loading
drag

How to create Insta nails at home, without the toxic ingredients

WORDS BY CHRISTINA KARRAS

Nailed it.

Over the past few years, I’ve become somewhat obsessed with getting my nails done. Call me superficial, but there’s something uplifting about getting a fresh set of nails and the beauty ritual is my preferred form of self-care.

But the downside of getting my nails done month after month has been the wear and tear on my poor (paper-thin) nails underneath the blanket of harsh chemicals used in dip powders or acrylics. I’ve always willingly ignored it – too blinded by my love of looking down at my manicured hands to ask too many questions about what they’re made of.


We like nosy people. Don’t be shy, head to our Beauty section for more. 


So it’s understandable that it was only when fellow “mani-pedi lover” and Pax Polish founder Emma Paxton was pregnant that she really noticed the toxic ingredients in most nail polishes. “It made me really look at the products that I was consuming or using on my body,” she tells me.

“There were a lot of nasties in nail polishes that you shouldn’t use, whether you’re pregnant or not. So I went on the hunt for something more natural, something that enhanced nail health and still delivered superior performance.”


Christina wears Audrey (gold), Katharine (orange), Amelia (pastel pink) and Malala (sheer pink), all by Pax Polish

But she found that what she wanted didn’t exist. After a year and a half of perfecting a clean and green formula, she launched her own eco-luxe alternative in Pax. The brand offers an Australian-made colour and treatment with a plant-based formula that’s free from the petrochemicals found in traditional nail products.

I’m still an amateur compared to the artistry of my local nail techs, but in Melbourne’s lockdown last year – with way too much time on my hands – I picked up a thing or two about how to DIY some of those fun, Insta-worthy nail art trends.

Don’t skip the prep

“The base and top coat are super important,” Emma says, having created her own ones for Pax.

“The base smooths the nail surface, blurring flaws, for a more uniform colour application, and the top coat is crucial for locking in brilliance and shine. If you reapply your top coat every few days, it will really extend the longevity of your manicure.”

In addition to investing in a top coat, don’t underestimate the impact of spending the time to perfect your nail shape. I’ll often put on a movie or TV show while I do my nails to pass the time, especially during my extensive filing with swift movements, and it’s become quite meditative.

Let the polish do the work

A rookie error we’re all guilty of is adding another coat before the first one is dry, or trying to immediately cover any gaps in the paint. But Emma says to let the paint “settle” into your nails first. She suggests waiting about five minutes before going back in. I took her advice and can confirm, the Pax formula spread evenly into a solid colour, without having to do a thing.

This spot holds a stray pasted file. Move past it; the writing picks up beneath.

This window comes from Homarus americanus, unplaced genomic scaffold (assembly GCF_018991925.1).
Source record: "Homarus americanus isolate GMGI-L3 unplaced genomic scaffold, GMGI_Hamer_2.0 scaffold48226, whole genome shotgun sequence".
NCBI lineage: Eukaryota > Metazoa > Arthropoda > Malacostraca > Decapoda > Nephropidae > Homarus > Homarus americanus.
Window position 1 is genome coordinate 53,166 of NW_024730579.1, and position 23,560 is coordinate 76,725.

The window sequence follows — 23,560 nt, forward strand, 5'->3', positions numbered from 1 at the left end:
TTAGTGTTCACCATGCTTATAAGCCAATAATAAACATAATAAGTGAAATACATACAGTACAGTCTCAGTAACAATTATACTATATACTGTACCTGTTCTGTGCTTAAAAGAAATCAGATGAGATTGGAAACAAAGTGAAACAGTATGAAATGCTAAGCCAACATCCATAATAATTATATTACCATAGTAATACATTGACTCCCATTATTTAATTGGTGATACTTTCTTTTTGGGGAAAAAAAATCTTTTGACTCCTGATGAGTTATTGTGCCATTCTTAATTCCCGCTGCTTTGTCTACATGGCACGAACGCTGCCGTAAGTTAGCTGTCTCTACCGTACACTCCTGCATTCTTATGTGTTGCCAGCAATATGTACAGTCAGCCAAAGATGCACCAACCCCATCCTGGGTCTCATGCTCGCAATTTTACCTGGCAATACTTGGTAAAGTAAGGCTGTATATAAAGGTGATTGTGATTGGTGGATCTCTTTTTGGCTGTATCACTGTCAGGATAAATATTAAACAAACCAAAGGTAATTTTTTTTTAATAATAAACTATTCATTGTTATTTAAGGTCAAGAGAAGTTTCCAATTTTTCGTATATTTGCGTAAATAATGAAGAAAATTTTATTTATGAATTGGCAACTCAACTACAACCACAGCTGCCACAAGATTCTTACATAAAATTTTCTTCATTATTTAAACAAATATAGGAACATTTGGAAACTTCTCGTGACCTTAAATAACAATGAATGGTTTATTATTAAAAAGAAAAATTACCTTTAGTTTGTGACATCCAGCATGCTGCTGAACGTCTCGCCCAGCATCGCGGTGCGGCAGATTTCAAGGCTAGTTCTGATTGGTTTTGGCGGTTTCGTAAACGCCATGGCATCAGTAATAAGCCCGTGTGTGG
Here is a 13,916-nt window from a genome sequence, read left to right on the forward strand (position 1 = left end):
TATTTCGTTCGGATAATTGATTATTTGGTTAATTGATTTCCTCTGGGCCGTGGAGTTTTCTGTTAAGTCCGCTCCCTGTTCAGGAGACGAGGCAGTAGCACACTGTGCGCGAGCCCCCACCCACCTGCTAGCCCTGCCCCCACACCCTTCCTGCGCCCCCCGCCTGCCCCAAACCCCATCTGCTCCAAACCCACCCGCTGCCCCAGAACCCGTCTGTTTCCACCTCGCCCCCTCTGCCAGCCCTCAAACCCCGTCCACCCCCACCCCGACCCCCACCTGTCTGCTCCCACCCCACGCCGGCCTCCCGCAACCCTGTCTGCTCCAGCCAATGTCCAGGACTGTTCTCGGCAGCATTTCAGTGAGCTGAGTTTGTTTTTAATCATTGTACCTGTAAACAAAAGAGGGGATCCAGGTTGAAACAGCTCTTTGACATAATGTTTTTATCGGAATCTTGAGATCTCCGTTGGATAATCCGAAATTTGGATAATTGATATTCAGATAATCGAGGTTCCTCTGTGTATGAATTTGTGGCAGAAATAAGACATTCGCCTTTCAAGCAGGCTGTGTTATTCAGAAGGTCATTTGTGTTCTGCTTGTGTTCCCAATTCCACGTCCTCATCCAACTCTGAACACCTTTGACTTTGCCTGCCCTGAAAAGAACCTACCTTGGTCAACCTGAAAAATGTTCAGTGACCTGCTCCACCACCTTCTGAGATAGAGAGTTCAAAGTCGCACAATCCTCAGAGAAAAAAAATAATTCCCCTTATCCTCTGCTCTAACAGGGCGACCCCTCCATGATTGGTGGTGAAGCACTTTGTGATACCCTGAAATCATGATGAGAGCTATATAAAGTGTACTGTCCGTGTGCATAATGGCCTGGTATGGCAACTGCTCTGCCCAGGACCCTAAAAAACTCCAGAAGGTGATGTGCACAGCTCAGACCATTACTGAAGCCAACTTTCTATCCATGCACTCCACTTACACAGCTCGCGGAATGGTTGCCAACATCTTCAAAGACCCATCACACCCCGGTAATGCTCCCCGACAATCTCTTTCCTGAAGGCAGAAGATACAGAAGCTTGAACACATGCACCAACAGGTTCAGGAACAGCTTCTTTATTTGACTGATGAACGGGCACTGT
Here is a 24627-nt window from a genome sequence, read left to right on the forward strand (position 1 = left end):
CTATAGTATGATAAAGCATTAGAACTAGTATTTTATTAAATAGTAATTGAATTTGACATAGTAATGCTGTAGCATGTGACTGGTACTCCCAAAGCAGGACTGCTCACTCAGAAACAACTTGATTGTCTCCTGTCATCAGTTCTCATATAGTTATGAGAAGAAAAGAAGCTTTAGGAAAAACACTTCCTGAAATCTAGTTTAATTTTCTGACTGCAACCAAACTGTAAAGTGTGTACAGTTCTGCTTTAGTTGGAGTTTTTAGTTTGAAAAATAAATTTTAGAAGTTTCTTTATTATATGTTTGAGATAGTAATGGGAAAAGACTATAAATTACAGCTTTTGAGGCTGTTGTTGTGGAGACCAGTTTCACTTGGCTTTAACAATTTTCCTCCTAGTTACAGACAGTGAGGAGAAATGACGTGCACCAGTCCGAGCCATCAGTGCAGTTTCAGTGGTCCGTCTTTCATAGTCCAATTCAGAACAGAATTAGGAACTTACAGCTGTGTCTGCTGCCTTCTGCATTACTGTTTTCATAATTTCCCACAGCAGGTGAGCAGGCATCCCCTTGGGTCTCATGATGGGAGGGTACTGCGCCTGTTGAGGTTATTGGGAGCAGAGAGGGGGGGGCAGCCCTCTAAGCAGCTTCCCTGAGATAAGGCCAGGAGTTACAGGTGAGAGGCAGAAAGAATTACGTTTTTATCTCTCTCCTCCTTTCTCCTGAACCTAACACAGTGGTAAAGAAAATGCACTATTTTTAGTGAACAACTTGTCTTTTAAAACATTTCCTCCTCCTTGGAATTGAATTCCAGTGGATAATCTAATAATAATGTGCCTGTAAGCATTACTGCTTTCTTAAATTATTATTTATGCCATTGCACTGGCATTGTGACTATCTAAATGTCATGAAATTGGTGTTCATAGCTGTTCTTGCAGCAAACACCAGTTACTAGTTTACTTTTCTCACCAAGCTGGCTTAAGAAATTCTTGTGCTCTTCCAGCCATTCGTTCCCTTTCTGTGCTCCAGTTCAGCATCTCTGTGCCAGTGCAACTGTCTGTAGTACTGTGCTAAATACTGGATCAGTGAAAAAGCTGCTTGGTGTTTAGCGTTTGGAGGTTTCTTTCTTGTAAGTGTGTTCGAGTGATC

In a cute detail, all of the brand’s colours are also named after inspiring women from the past and present. A Hollywood gold glitter pays homage to Audrey Hepburn, a nude pink base is named after Malala Yousafzai and a pastel pink is in honour of Amelia Earhart.

Creating the nail art

When it comes to figuring out who’s responsible for the latest wave of elaborate and expressive nail art, I’m going to point my brightly manicured finger at social media. Long gone are the days of plain white French tips or solid colours, and I wouldn’t have it any other way.

“In the past, a lot of people thought you had to have your fingernails and toenails the same colour, but I think that’s a little bit boring, they shouldn’t match but also, they shouldn’t clash,” Emma notes.

The most life-changing nail tip I’ve picked up is from Sydney-based nail artist Victoria Houllis of Mannequin Hands, in this IGTV tutorial last year that’s helped me master the multi-coloured French tip.

All you have to do is simply paint along the outer edge of your bare, prepped nail. It doesn’t matter if it’s messy or uneven or gets on your finger. The trick is to use a smaller brush dipped in nail polish remover to carve out the perfect line, clean up any smudges, and voila.

There’s plenty of brushes available online, but I just repurposed a trusty old lip liner brush. Keep wiping off the excess as you go and be prepared to start over a few times, but practice makes perfect. I used the same process to create the half-moon trend that’s been popping up on my Instagram feed too. Once you’ve got that technique down, you can apply it to swirls, negative space details, checkered designs – the sky is the limit.

Pax polishes have a long, pointy wand “designed to be an extension of your hand” and a round brush that helps you create precise, smooth strokes. The eco-luxe formula’s use of botanical ingredients like celery seed extract, pomegranate seed oil, plus vitamin B and C help create a clever all-in-one colour and treatment. “The formula is 10 Free and vegan and cruelty-free. It’s also breathable and water permeable,” she explains.

“I wanted to create something for health and eco-conscious women that didn’t compromise on performance. I was determined to create a healthier alternative, a product that not only makes you feel confident but enhances nail health at the same time. I’ve always loved getting a manicure and painting your nails is a fun thing you can do to take time for yourself – it’s mood-boosting.”

And with the looming threat of ongoing lockdowns around the country, there’s no time like the present to break up with the commitment of going to the salon and do it yourself. It’s easier than you might think, if you’ve got a little bit of patience and the right polishes. I promise.

You can browse Pax’s range here.

Lazy Loading